As a former fashion and celebrity journalist, I never write about sports. And while I enjoy attending a Lakers game or two each season, I'd hardly call myself a passionate fan. But on Friday, while everyone was busy freaking out over LeBron James' letter announcing his return to Cleveland, I was watching my friends' Facebook and Twitter feeds explode as they spoke animatedly of Jeremy Lin's newly minted status as a Los Angeles Laker.
"Looking forward to purchasing a Lin Lakers jersey like every other Asian in Los Angeles," read one post.
"Don't like to bring race into the game, but it's about time L.A. got an Asian American to rep the city," said another.
"I am excited about this! Can you guys remind me when the games are on?" read another, along with a photo of Lin and Kobe Bryant embracing.
Others bickered that he was "overrated" or "not going to fix the Lakers."
So basketball's most famous Asian American player with the endearing underdog back story will join an iconic team, but more importantly, he'll be in front of one of the largest Asian American television markets in the U.S., with 2.4 million viewers in 750,000 households (five times the size of Houston's, where he was most recently playing.) And lets not forget about re-energizing the local fan base at Staples Center, who recently watched a calamitous season in which the Lakers had their second-worst finish in history.
When Linsanity began in February 2012, it wasn't just Asian Americans who were rooting on the player who seemingly came out of nowhere to lead the New York Knicks to seven consecutive wins, averaging 24.4 points a game. It felt like the whole country was rooting for Lin to succeed. Back then, Bryant famously told reporters that he didn't know about the exploits of the Harvard-bred sensation. Then Lin officially introduced himself when he out-Kobed Kobe by scoring a career-high 38 points when the Knicks and Lakers met that same month.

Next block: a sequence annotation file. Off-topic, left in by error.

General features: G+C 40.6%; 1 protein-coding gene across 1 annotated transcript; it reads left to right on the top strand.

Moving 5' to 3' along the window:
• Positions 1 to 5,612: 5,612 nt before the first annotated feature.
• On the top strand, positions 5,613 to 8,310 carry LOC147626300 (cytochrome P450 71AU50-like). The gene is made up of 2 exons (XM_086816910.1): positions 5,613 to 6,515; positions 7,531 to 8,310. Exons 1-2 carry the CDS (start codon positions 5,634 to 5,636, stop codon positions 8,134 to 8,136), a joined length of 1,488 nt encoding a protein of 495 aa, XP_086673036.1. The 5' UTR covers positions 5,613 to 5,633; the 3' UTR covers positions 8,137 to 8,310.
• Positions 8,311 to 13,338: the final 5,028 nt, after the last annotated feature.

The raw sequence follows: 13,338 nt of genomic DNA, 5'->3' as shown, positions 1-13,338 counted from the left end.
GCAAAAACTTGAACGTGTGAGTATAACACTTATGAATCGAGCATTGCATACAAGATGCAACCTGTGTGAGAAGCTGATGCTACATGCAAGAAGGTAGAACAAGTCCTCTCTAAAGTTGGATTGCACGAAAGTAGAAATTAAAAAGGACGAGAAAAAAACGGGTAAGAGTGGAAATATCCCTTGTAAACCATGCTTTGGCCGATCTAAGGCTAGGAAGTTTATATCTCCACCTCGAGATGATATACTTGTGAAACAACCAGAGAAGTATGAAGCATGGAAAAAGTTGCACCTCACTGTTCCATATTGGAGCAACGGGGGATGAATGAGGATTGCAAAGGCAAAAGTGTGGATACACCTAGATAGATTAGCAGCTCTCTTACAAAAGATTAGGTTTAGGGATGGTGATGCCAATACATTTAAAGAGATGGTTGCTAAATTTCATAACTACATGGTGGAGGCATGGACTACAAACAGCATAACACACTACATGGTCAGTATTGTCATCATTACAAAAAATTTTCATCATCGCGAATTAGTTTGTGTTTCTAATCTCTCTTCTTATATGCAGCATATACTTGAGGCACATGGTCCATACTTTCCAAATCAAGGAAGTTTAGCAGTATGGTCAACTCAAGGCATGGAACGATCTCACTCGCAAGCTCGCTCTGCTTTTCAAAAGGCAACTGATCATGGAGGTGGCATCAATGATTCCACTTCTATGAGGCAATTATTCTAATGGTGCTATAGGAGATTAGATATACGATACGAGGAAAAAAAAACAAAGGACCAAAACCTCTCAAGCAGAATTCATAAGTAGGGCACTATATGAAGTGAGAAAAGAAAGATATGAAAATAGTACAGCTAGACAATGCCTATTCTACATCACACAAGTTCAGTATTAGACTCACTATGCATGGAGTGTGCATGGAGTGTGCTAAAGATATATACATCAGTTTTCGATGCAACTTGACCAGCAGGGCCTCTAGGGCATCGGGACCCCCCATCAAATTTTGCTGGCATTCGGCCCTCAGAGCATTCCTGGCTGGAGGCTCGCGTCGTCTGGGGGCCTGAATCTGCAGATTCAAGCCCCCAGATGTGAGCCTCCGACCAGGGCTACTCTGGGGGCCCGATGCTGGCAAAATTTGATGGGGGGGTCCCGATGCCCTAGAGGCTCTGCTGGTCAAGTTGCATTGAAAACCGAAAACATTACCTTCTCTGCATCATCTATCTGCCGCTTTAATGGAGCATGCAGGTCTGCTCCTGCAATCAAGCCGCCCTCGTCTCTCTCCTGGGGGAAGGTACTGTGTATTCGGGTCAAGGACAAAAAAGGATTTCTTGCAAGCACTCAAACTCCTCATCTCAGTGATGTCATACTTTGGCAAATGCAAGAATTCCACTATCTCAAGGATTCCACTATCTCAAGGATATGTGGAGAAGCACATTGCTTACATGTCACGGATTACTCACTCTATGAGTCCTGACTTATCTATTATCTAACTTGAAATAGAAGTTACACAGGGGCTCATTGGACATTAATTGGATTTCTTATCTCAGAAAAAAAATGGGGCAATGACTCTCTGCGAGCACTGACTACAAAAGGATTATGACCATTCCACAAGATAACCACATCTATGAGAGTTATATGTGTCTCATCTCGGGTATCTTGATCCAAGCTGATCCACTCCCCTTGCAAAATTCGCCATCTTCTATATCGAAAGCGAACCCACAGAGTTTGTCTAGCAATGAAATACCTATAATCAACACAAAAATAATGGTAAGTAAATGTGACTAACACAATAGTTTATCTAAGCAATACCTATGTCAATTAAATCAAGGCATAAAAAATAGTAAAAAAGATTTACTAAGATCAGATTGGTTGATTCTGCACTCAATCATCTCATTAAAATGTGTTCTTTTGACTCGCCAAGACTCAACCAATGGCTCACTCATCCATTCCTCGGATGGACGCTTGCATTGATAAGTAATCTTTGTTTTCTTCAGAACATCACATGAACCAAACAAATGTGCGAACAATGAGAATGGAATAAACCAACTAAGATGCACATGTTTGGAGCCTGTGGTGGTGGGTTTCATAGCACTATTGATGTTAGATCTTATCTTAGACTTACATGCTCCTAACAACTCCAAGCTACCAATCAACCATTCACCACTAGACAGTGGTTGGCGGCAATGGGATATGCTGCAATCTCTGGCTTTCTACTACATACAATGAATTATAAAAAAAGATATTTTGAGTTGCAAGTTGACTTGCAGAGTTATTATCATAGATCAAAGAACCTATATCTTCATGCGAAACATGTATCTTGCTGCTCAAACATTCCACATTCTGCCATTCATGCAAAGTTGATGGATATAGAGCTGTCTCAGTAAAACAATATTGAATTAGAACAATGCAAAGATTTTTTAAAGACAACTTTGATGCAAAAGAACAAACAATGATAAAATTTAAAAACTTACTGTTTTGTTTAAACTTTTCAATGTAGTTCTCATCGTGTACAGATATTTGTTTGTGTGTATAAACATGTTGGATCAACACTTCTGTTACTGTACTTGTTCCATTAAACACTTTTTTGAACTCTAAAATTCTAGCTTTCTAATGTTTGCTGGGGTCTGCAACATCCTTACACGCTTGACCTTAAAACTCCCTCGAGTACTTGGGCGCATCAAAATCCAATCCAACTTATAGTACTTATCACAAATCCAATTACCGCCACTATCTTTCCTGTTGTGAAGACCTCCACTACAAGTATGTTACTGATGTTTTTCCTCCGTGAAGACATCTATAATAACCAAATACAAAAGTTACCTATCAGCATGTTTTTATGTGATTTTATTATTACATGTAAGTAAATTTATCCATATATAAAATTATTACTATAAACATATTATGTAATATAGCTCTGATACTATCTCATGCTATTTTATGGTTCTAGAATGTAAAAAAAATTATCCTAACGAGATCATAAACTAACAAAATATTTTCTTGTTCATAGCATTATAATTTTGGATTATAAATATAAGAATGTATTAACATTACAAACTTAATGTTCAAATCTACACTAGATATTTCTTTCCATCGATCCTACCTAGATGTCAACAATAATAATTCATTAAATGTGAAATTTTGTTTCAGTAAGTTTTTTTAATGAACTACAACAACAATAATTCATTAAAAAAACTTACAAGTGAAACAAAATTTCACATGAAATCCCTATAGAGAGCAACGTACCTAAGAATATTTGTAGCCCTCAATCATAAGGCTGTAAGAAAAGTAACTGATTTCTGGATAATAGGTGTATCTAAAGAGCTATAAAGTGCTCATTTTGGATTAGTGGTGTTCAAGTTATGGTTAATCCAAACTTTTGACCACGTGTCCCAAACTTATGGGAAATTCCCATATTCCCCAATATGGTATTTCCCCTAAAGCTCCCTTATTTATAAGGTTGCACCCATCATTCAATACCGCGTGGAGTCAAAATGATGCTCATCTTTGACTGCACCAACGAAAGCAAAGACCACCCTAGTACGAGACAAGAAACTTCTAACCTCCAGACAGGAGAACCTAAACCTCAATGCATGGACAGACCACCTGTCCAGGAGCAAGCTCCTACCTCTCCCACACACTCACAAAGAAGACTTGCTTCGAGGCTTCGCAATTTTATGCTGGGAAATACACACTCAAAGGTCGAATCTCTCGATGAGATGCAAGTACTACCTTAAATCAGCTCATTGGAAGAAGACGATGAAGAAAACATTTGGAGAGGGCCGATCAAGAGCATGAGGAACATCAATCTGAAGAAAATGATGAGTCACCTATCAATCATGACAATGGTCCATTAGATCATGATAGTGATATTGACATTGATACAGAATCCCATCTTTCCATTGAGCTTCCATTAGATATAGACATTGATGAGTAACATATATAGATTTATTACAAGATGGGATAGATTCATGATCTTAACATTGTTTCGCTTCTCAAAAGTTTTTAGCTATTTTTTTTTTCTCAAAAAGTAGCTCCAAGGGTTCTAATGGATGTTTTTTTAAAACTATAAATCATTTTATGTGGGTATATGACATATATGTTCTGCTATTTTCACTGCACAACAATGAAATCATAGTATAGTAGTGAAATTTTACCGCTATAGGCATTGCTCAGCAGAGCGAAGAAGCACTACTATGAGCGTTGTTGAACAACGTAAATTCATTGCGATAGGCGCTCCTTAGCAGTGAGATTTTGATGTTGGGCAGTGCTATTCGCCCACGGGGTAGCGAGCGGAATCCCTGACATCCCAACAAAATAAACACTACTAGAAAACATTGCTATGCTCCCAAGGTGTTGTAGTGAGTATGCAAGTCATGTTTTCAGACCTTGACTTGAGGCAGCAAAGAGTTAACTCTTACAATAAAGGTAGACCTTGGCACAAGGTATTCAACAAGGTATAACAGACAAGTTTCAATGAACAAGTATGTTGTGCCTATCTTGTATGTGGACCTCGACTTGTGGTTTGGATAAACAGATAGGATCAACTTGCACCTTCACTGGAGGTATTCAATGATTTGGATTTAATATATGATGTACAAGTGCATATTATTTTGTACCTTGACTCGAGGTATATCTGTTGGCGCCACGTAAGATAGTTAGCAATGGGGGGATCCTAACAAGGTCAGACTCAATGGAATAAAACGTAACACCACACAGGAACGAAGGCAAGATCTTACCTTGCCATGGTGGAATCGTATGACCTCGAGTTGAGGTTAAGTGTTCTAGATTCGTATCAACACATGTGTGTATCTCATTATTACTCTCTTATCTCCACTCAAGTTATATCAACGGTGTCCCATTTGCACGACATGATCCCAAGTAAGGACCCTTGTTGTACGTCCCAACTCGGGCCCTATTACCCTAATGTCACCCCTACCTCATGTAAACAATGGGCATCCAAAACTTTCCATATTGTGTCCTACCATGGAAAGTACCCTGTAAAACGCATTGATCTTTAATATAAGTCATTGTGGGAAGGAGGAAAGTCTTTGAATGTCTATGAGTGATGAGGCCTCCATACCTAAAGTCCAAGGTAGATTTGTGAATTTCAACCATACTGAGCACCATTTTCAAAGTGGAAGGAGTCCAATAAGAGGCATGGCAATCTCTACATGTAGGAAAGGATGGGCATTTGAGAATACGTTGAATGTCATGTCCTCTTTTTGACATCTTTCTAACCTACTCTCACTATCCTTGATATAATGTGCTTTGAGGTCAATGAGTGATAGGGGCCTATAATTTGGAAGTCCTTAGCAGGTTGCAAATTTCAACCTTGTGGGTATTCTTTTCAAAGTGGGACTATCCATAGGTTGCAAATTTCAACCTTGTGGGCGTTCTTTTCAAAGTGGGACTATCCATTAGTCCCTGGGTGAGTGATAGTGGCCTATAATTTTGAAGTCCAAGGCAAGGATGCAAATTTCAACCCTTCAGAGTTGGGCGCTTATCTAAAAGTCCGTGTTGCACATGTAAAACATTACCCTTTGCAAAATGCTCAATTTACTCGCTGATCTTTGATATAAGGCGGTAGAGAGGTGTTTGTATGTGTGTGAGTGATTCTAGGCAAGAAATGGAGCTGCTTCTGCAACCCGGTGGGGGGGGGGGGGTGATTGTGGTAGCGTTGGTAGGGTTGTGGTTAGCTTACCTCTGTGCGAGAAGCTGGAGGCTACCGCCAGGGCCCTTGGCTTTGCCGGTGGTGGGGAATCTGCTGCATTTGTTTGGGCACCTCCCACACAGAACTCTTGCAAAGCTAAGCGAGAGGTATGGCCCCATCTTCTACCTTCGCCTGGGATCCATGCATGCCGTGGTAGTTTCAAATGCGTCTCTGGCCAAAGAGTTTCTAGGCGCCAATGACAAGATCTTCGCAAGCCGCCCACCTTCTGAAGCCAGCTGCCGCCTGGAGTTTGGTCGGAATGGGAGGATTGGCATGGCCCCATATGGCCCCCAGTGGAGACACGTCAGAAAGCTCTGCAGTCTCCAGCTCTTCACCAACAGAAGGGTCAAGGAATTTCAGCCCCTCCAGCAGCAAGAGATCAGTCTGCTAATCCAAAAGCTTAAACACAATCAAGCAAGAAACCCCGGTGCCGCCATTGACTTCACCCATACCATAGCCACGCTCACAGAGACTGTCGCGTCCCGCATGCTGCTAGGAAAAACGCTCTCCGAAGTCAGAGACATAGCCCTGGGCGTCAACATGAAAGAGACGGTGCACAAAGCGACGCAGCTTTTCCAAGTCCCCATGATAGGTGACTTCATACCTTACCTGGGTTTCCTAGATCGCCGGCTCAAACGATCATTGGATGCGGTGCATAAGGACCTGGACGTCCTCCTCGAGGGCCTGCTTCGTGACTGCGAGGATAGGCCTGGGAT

I'm less concerned with Lin's basketball prowess, although it is quite good when he's on, and more excited about what it means for representation. In a country where Asian American men are still portrayed in stereotypical fashion (I'm talking to you 2 Broke Girls), Jeremy Lin is helping to shift the paradigm just by existing. His time in Los Angeles will influence Asian Americans, particularly male youth, in countless ways (not to mention those jersey sales.) All eyes will be on the California native, to see what he'll do for Los Angeles, for the Lakers and for the game. I'll be watching too.
Victoria Namkung has a master's degree in Asian American Studies from UCLA and contributed to the Asian American Youth (Routledge). Her writing has been published in the Los Angeles Times, USA Today, Los Angeles and C, among others.
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